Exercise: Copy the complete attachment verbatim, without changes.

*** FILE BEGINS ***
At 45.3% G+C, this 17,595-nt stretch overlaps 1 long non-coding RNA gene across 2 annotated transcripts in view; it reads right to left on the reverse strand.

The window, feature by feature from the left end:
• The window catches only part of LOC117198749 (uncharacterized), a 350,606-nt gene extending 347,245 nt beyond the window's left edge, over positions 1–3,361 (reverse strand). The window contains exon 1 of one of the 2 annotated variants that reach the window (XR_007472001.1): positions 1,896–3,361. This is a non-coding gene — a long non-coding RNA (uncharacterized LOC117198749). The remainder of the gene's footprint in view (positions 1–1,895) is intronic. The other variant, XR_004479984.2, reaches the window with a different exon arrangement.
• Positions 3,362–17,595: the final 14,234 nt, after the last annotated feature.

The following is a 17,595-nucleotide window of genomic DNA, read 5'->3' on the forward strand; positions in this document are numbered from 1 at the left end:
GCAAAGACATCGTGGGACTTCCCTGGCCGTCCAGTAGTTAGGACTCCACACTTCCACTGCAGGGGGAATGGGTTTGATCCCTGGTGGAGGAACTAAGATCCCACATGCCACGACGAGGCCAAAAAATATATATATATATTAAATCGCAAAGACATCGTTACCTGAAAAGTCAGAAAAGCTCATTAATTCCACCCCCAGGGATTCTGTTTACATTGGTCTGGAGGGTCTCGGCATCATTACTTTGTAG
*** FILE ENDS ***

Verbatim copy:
At 45.3% G+C, this 17,595-nt stretch overlaps 1 long non-coding RNA gene across 2 annotated transcripts in view; it reads right to left on the reverse strand.

The window, feature by feature from the left end:
• The window catches only part of LOC117198749 (uncharacterized), a 350,606-nt gene extending 347,245 nt beyond the window's left edge, over positions 1–3,361 (reverse strand). The window contains exon 1 of one of the 2 annotated variants that reach the window (XR_007472001.1): positions 1,896–3,361. This is a non-coding gene — a long non-coding RNA (uncharacterized LOC117198749). The remainder of the gene's footprint in view (positions 1–1,895) is intronic. The other variant, XR_004479984.2, reaches the window with a different exon arrangement.
• Positions 3,362–17,595: the final 14,234 nt, after the last annotated feature.

The following is a 17,595-nucleotide window of genomic DNA, read 5'->3' on the forward strand; positions in this document are numbered from 1 at the left end:
GCAAAGACATCGTGGGACTTCCCTGGCCGTCCAGTAGTTAGGACTCCACACTTCCACTGCAGGGGGAATGGGTTTGATCCCTGGTGGAGGAACTAAGATCCCACATGCCACGACGAGGCCAAAAAATATATATATATATTAAATCGCAAAGACATCGTTACCTGAAAAGTCAGAAAAGCTCATTAATTCCACCCCCAGGGATTCTGTTTACATTGGTCTGGAGGGTCTCGGCATCATTACTTTGTAG